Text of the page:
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Coronavirus

Number of newborns in China drops 15% in 2020 amid COVID

Abandoning one-child policy in 2016 fails to boost birthrate

The COVID-19 has encouraged many couples to delay having children, a trend also driven by the rising costs of health care, education and housing.   © Reuters

BEIJING/SHANGHAI (Reuters) -- The number of newborns in China plummeted 15% in 2020 from a year earlier, according to the Ministry of Public Security, with the onset of the novel coronavirus disrupting the economy and weighing on decisions to have a family.

China saw 10.035 million births last year, the ministry said on Monday, compared with 11.79 million in 2019. Of those born last year, 52.7% were boys and 47.3% girls.

In recent years, many couples have been reluctant to have children due to the rising cost of health care, education and housing. The abandoning of the decades-long one-child policy in 2016 has not provided much impetus to the country's birth rate.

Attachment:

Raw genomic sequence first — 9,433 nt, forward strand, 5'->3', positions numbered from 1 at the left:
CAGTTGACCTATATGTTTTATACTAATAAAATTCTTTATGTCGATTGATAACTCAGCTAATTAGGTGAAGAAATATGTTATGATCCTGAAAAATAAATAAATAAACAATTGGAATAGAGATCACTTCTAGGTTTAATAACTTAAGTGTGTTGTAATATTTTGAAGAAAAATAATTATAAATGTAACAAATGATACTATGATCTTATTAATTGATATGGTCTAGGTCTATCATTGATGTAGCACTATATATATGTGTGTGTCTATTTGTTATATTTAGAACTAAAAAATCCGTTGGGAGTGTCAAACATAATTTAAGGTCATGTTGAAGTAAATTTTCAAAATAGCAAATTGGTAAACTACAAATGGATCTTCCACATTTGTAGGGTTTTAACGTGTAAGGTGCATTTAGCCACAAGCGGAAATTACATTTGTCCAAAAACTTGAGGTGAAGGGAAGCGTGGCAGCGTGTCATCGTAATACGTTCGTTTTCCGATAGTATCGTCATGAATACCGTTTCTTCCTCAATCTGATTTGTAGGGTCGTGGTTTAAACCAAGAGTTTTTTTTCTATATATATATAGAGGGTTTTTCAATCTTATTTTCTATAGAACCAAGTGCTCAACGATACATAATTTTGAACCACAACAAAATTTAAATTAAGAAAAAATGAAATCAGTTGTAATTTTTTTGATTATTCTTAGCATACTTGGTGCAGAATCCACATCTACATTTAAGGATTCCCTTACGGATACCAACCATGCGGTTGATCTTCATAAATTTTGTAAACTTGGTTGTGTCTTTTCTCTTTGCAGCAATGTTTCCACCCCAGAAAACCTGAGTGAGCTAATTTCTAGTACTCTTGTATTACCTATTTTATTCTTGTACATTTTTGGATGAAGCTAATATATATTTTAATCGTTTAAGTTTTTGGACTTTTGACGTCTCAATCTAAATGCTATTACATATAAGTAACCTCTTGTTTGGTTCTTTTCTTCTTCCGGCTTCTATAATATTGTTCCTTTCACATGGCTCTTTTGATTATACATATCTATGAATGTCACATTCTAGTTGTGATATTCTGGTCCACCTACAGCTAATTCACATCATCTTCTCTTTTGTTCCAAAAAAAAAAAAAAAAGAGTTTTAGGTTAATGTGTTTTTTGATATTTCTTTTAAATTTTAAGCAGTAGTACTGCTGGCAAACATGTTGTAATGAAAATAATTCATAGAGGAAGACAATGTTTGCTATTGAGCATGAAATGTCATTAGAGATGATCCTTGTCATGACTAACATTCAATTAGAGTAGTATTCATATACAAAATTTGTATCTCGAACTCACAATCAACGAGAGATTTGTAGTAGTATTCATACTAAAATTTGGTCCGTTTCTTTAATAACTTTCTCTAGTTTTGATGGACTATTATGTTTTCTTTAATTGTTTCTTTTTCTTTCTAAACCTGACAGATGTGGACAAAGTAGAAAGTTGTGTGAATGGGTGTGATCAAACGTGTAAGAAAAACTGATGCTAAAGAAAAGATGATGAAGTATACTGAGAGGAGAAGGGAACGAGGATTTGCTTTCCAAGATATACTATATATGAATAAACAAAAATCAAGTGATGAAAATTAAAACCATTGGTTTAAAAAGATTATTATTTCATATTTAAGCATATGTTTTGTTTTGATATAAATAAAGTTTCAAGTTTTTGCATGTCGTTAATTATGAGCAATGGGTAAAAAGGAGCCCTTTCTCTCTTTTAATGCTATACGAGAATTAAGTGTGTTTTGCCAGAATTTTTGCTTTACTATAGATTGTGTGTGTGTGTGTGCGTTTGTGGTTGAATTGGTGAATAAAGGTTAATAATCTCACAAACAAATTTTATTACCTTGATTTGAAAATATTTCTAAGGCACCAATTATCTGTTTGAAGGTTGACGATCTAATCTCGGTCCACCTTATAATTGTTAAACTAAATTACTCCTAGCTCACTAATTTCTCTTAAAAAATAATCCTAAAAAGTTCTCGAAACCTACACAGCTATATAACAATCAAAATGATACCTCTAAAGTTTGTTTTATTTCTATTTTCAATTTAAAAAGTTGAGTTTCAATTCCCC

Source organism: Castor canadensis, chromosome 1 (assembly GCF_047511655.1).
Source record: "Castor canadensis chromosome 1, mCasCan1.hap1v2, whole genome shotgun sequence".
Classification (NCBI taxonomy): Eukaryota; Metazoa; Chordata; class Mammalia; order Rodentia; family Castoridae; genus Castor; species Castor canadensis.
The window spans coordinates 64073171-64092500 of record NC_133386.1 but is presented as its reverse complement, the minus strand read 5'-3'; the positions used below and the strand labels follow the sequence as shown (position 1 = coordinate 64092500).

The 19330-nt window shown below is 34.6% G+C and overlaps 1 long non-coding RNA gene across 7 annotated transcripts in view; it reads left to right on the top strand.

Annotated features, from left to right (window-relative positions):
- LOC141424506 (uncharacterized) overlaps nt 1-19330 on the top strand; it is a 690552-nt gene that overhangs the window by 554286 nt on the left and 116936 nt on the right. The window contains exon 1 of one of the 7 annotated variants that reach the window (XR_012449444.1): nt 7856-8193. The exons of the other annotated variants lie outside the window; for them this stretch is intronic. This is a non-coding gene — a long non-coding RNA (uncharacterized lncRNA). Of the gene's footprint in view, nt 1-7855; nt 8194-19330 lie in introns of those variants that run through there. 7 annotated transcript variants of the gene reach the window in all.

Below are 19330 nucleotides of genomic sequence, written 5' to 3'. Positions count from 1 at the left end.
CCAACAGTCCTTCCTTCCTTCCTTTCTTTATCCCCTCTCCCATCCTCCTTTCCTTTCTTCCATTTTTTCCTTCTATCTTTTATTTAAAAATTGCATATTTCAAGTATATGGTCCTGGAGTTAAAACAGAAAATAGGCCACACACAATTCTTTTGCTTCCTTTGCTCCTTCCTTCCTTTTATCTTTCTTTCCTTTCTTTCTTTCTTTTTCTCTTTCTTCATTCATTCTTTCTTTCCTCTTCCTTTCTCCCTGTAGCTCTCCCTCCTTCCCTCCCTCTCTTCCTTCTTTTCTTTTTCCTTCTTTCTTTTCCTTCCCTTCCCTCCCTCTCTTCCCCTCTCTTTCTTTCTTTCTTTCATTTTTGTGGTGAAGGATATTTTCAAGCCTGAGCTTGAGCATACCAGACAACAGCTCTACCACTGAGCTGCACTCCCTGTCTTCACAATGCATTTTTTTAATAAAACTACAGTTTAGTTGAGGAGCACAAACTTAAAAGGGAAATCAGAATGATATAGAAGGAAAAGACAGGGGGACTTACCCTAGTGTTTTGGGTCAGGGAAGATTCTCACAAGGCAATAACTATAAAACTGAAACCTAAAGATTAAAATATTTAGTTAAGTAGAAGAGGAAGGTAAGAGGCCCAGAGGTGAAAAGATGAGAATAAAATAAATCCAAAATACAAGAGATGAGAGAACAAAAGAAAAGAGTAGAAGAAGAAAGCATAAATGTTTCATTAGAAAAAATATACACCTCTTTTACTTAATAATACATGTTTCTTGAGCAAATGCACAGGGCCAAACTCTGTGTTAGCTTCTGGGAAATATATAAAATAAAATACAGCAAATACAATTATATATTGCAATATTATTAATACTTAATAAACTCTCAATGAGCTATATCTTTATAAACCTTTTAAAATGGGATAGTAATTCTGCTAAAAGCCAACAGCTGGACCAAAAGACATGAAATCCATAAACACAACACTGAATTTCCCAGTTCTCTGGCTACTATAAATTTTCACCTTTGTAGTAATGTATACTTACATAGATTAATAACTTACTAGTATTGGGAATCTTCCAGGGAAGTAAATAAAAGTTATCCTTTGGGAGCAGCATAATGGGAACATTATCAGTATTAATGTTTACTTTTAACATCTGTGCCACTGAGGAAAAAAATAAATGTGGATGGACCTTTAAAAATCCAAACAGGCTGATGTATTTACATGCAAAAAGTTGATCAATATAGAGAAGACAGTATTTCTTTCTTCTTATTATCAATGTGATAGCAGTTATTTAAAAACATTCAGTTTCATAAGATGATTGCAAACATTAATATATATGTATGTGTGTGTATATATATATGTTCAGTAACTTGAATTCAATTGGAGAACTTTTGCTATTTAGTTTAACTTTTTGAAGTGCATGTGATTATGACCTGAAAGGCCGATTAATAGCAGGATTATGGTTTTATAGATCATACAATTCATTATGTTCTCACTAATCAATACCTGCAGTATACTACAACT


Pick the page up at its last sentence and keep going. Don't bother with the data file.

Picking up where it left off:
The economic uncertainties brought on by COVID-19 last year further weighed on decisions to have children, extending a long-term birth decline in the world's most populous but fast-ageing nation.

About a fifth of Chinese citizens are aged 60 and above, or around 250 million people.

Rapid ageing will create policy headwinds for Chinese leaders as they promise to guarantee health care and pension payments.

China's National Bureau of Statistics is expected to release official 2020 population data in late February.

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